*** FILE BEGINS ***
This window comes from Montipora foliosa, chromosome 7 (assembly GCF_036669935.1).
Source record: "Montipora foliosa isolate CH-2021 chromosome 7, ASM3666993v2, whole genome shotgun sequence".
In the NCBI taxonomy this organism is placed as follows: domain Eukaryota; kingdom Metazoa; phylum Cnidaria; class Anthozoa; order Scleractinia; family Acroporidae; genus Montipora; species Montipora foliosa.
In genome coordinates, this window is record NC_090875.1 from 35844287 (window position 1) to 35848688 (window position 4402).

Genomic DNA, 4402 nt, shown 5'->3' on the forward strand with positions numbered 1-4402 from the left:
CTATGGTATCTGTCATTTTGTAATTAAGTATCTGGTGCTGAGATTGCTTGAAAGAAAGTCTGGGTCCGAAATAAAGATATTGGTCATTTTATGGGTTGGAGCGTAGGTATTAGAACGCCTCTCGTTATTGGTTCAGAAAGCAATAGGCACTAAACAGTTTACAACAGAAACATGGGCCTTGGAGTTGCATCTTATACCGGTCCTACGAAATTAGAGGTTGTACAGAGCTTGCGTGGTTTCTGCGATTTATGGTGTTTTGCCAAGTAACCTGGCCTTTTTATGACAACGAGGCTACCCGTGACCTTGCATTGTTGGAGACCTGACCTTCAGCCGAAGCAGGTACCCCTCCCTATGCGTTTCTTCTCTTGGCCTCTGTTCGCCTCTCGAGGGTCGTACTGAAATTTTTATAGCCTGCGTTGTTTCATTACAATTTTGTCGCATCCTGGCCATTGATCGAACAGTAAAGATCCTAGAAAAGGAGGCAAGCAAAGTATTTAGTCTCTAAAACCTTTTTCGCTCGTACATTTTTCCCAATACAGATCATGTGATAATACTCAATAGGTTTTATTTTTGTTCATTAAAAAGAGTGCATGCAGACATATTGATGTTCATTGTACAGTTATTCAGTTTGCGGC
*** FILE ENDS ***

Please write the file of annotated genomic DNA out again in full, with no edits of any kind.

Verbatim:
This window comes from Montipora foliosa, chromosome 7 (assembly GCF_036669935.1).
Source record: "Montipora foliosa isolate CH-2021 chromosome 7, ASM3666993v2, whole genome shotgun sequence".
In the NCBI taxonomy this organism is placed as follows: domain Eukaryota; kingdom Metazoa; phylum Cnidaria; class Anthozoa; order Scleractinia; family Acroporidae; genus Montipora; species Montipora foliosa.
In genome coordinates, this window is record NC_090875.1 from 35844287 (window position 1) to 35848688 (window position 4402).

Genomic DNA, 4402 nt, shown 5'->3' on the forward strand with positions numbered 1-4402 from the left:
CTATGGTATCTGTCATTTTGTAATTAAGTATCTGGTGCTGAGATTGCTTGAAAGAAAGTCTGGGTCCGAAATAAAGATATTGGTCATTTTATGGGTTGGAGCGTAGGTATTAGAACGCCTCTCGTTATTGGTTCAGAAAGCAATAGGCACTAAACAGTTTACAACAGAAACATGGGCCTTGGAGTTGCATCTTATACCGGTCCTACGAAATTAGAGGTTGTACAGAGCTTGCGTGGTTTCTGCGATTTATGGTGTTTTGCCAAGTAACCTGGCCTTTTTATGACAACGAGGCTACCCGTGACCTTGCATTGTTGGAGACCTGACCTTCAGCCGAAGCAGGTACCCCTCCCTATGCGTTTCTTCTCTTGGCCTCTGTTCGCCTCTCGAGGGTCGTACTGAAATTTTTATAGCCTGCGTTGTTTCATTACAATTTTGTCGCATCCTGGCCATTGATCGAACAGTAAAGATCCTAGAAAAGGAGGCAAGCAAAGTATTTAGTCTCTAAAACCTTTTTCGCTCGTACATTTTTCCCAATACAGATCATGTGATAATACTCAATAGGTTTTATTTTTGTTCATTAAAAAGAGTGCATGCAGACATATTGATGTTCATTGTACAGTTATTCAGTTTGCGGC